Pursuing postgraduate study opens many doors - a Masters degree can help you secure a particular role, aid career progression, boost your salary and enable PhD study
Jobs for Masters graduates
In 2019/20, the most popular jobs for postgraduates were in:
- business, HR and finance
- legal, social and welfare.
Although the skills you'll gain from a Masters can be applied to a range of jobs, some industries specify the need for a certain postgraduate qualification. For instance, to become a solicitor you'll need to pass the Solicitors Qualifying Examination (SQE), and it's likely you'll study for a postgraduate course in teaching (PGCE) if you're embarking on a teaching career.
Be aware that, in the current job market, academic Masters graduates typically compete with first class Bachelors degree holders for jobs. However, having a Masters in a vocational subject serves as a great advantage, particularly in the following areas:
- social work
- town planning.
Browse job profiles to see what you could do with your Masters degree.
Applying for graduate jobs
Employers don't have separate job application systems for undergraduate and postgraduate candidates. Because of this, look for jobs in the same places as those with a first degree. These include:
- Prospects' graduate job search
- sign up to Prospects job alerts
- online jobs boards
- through a recruitment agency
- through social media, such as LinkedIn
- trade publications.
If you have your sights set on working for a specific company that isn't advertising vacancies, you may consider sending them a speculative application to enquire about possible opportunities.
Employers may also choose not to distinguish between Bachelors and Masters graduates when recruiting. They may favour your maturity compared with first-degree graduates, but you'll have to highlight this and the skills you've developed through your Masters in your cover letter, explaining why these make you a favourable choice for the position you're applying for.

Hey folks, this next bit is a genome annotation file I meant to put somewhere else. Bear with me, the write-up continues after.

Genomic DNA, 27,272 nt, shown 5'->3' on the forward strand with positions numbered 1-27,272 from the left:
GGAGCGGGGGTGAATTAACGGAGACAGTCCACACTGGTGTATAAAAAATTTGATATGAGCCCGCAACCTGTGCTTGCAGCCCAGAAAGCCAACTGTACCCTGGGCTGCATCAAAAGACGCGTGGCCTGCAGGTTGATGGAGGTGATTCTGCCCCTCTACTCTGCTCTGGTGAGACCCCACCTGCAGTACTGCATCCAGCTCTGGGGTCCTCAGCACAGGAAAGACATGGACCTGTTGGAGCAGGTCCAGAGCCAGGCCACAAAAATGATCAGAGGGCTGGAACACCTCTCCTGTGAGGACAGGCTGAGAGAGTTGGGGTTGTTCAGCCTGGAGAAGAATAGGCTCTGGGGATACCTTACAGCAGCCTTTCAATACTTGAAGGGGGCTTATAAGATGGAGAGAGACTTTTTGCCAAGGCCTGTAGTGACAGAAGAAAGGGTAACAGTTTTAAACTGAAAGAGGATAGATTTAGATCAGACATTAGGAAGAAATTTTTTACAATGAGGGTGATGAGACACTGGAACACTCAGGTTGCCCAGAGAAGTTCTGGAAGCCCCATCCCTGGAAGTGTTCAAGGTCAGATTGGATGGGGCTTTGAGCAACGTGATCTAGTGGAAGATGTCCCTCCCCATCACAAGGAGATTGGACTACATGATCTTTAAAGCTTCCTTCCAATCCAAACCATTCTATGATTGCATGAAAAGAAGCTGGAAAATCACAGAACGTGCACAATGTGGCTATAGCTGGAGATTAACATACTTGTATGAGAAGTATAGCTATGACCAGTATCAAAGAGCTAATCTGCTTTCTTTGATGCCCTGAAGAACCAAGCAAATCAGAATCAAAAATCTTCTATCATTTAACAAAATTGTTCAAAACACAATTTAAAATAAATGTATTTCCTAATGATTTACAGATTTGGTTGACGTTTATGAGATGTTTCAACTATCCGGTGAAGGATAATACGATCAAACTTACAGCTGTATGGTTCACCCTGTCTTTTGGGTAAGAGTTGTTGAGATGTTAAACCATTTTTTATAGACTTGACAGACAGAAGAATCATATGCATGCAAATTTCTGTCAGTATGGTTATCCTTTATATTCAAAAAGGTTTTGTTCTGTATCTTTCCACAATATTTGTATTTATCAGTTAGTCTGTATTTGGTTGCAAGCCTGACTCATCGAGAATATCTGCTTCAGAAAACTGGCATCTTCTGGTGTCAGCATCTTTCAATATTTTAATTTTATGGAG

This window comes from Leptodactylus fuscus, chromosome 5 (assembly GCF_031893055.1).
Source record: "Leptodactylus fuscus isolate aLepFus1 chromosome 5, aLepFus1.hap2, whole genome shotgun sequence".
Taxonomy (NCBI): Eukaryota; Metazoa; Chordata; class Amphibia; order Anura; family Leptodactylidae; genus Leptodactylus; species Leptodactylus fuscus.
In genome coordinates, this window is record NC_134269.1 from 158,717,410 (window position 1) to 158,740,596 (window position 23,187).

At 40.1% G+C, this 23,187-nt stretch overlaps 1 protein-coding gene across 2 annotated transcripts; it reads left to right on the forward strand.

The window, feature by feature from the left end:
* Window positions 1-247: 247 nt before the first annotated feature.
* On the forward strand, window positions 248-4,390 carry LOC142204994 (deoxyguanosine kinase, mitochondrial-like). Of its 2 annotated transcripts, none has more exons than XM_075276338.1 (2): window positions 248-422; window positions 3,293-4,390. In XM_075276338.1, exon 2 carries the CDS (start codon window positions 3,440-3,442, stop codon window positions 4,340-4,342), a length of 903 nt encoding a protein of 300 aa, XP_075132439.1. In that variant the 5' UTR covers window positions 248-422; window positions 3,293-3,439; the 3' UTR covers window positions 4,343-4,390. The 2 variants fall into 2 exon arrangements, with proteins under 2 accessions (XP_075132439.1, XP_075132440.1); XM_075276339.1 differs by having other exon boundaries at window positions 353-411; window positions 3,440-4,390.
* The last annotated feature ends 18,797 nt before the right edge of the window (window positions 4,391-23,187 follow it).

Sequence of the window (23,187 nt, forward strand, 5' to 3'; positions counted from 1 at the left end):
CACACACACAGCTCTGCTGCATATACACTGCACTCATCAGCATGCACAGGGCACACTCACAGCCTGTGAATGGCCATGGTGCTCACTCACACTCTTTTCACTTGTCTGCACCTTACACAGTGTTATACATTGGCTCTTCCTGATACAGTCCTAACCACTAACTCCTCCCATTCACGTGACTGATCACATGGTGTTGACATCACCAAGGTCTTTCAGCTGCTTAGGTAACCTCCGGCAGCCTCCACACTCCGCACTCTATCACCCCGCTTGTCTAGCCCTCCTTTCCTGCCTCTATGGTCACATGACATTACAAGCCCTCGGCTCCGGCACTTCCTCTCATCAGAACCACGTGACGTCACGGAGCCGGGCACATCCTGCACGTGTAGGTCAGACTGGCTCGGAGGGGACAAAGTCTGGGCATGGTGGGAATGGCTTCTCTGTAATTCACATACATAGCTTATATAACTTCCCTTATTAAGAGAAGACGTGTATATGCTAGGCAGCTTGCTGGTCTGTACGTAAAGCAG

To increase your chances of landing a job, make sure you emphasise the experience you've gained directly from your Masters, including any research placements you've carried out.
Visit how to find a job for more guidance.
Studying for a PhD
For many students, a Masters is a stepping-stone towards a career in academia. A PhD will take years of research and analysis to complete - it's a long and difficult process that shouldn't be taken lightly.
According to the Graduate Outcomes 2020 survey, by the Higher Education Statistics Agency (HESA), 6.1% of postgraduate leavers in 2019/20 went on to further study after fifteen months, with a further 9.6% working while studying. Of these graduates, 47.9% were studying a PhD. A research Masters (MRes) is often seen as a precursor to PhD's, with 23.2% of MRes graduates going onto further study.
If you're a UK national living in England you can apply for a PhD loan, up to the maximum amount of £28,673, to support your studies in the 2023/24 academic year. The loan isn't means tested, meaning you can borrow anything up to the maximum amount regardless of your financial background, and you'll be required to pay it back at a rate of 6% once you're earning more than £21,000 per year.
It's important to consider the pros and cons of PhD study before you apply. While the qualification will help you develop your critical thinking, research and analytical skills and become a recognised expert in your field, your work/life balance is likely to suffer and employers may view you as overqualified - or under experienced - for a position, especially if you're moving away from your field of research.
Whatever you decide, make sure you've made an informed decision based on thorough research. For more information, see PhD study.
What do Masters graduates do?
With Masters degrees in the UK so highly regarded by international students and employers, Masters graduates are at an advantage in the jobs market.
|Working and studying||9.6|
|Type of work||Percentage|
|Business, HR and finance||13.9|
|Legal, social and welfare||9.4|